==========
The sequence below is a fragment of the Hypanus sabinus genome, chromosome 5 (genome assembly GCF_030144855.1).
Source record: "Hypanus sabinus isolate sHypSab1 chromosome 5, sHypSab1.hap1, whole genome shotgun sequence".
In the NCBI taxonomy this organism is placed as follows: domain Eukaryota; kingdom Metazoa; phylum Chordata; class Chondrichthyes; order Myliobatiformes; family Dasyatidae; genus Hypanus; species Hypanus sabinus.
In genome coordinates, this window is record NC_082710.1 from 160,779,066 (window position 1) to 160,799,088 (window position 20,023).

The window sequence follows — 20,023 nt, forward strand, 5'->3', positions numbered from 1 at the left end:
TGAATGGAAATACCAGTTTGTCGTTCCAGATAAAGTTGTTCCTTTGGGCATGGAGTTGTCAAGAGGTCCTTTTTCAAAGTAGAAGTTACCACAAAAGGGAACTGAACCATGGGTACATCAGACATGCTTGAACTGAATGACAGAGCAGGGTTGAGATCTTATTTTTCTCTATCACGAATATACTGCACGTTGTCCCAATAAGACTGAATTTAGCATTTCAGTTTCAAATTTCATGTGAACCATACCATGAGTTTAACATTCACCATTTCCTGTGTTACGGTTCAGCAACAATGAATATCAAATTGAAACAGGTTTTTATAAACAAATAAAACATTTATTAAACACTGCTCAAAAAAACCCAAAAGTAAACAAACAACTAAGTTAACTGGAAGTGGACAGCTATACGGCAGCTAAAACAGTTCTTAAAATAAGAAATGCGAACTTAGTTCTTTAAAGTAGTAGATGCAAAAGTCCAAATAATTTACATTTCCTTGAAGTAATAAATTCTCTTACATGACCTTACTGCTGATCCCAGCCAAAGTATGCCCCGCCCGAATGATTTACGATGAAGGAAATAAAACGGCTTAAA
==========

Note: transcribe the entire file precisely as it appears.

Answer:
The sequence below is a fragment of the Hypanus sabinus genome, chromosome 5 (genome assembly GCF_030144855.1).
Source record: "Hypanus sabinus isolate sHypSab1 chromosome 5, sHypSab1.hap1, whole genome shotgun sequence".
In the NCBI taxonomy this organism is placed as follows: domain Eukaryota; kingdom Metazoa; phylum Chordata; class Chondrichthyes; order Myliobatiformes; family Dasyatidae; genus Hypanus; species Hypanus sabinus.
In genome coordinates, this window is record NC_082710.1 from 160,779,066 (window position 1) to 160,799,088 (window position 20,023).

The window sequence follows — 20,023 nt, forward strand, 5'->3', positions numbered from 1 at the left end:
TGAATGGAAATACCAGTTTGTCGTTCCAGATAAAGTTGTTCCTTTGGGCATGGAGTTGTCAAGAGGTCCTTTTTCAAAGTAGAAGTTACCACAAAAGGGAACTGAACCATGGGTACATCAGACATGCTTGAACTGAATGACAGAGCAGGGTTGAGATCTTATTTTTCTCTATCACGAATATACTGCACGTTGTCCCAATAAGACTGAATTTAGCATTTCAGTTTCAAATTTCATGTGAACCATACCATGAGTTTAACATTCACCATTTCCTGTGTTACGGTTCAGCAACAATGAATATCAAATTGAAACAGGTTTTTATAAACAAATAAAACATTTATTAAACACTGCTCAAAAAAACCCAAAAGTAAACAAACAACTAAGTTAACTGGAAGTGGACAGCTATACGGCAGCTAAAACAGTTCTTAAAATAAGAAATGCGAACTTAGTTCTTTAAAGTAGTAGATGCAAAAGTCCAAATAATTTACATTTCCTTGAAGTAATAAATTCTCTTACATGACCTTACTGCTGATCCCAGCCAAAGTATGCCCCGCCCGAATGATTTACGATGAAGGAAATAAAACGGCTTAAA